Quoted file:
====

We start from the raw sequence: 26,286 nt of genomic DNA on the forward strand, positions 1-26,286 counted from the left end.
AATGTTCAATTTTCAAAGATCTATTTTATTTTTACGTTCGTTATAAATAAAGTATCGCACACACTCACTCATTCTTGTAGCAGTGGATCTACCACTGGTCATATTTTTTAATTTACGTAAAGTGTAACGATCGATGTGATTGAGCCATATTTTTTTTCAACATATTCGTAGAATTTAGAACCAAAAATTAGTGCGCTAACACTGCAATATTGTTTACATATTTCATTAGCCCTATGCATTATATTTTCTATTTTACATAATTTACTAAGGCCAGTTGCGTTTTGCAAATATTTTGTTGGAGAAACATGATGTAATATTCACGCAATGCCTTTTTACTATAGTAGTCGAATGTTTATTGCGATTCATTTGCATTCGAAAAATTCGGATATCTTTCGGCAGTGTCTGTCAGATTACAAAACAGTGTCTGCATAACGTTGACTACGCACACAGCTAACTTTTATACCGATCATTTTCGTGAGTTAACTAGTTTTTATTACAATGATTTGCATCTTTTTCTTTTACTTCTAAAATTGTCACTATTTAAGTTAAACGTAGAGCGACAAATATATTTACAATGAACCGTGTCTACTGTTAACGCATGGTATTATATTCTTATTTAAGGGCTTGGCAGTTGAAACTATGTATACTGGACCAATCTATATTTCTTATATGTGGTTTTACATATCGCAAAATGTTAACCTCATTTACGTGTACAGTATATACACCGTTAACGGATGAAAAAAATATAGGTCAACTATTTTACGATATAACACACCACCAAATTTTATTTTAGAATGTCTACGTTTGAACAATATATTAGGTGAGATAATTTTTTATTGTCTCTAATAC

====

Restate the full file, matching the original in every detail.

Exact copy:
We start from the raw sequence: 26,286 nt of genomic DNA on the forward strand, positions 1-26,286 counted from the left end.
AATGTTCAATTTTCAAAGATCTATTTTATTTTTACGTTCGTTATAAATAAAGTATCGCACACACTCACTCATTCTTGTAGCAGTGGATCTACCACTGGTCATATTTTTTAATTTACGTAAAGTGTAACGATCGATGTGATTGAGCCATATTTTTTTTCAACATATTCGTAGAATTTAGAACCAAAAATTAGTGCGCTAACACTGCAATATTGTTTACATATTTCATTAGCCCTATGCATTATATTTTCTATTTTACATAATTTACTAAGGCCAGTTGCGTTTTGCAAATATTTTGTTGGAGAAACATGATGTAATATTCACGCAATGCCTTTTTACTATAGTAGTCGAATGTTTATTGCGATTCATTTGCATTCGAAAAATTCGGATATCTTTCGGCAGTGTCTGTCAGATTACAAAACAGTGTCTGCATAACGTTGACTACGCACACAGCTAACTTTTATACCGATCATTTTCGTGAGTTAACTAGTTTTTATTACAATGATTTGCATCTTTTTCTTTTACTTCTAAAATTGTCACTATTTAAGTTAAACGTAGAGCGACAAATATATTTACAATGAACCGTGTCTACTGTTAACGCATGGTATTATATTCTTATTTAAGGGCTTGGCAGTTGAAACTATGTATACTGGACCAATCTATATTTCTTATATGTGGTTTTACATATCGCAAAATGTTAACCTCATTTACGTGTACAGTATATACACCGTTAACGGATGAAAAAAATATAGGTCAACTATTTTACGATATAACACACCACCAAATTTTATTTTAGAATGTCTACGTTTGAACAATATATTAGGTGAGATAATTTTTTATTGTCTCTAATAC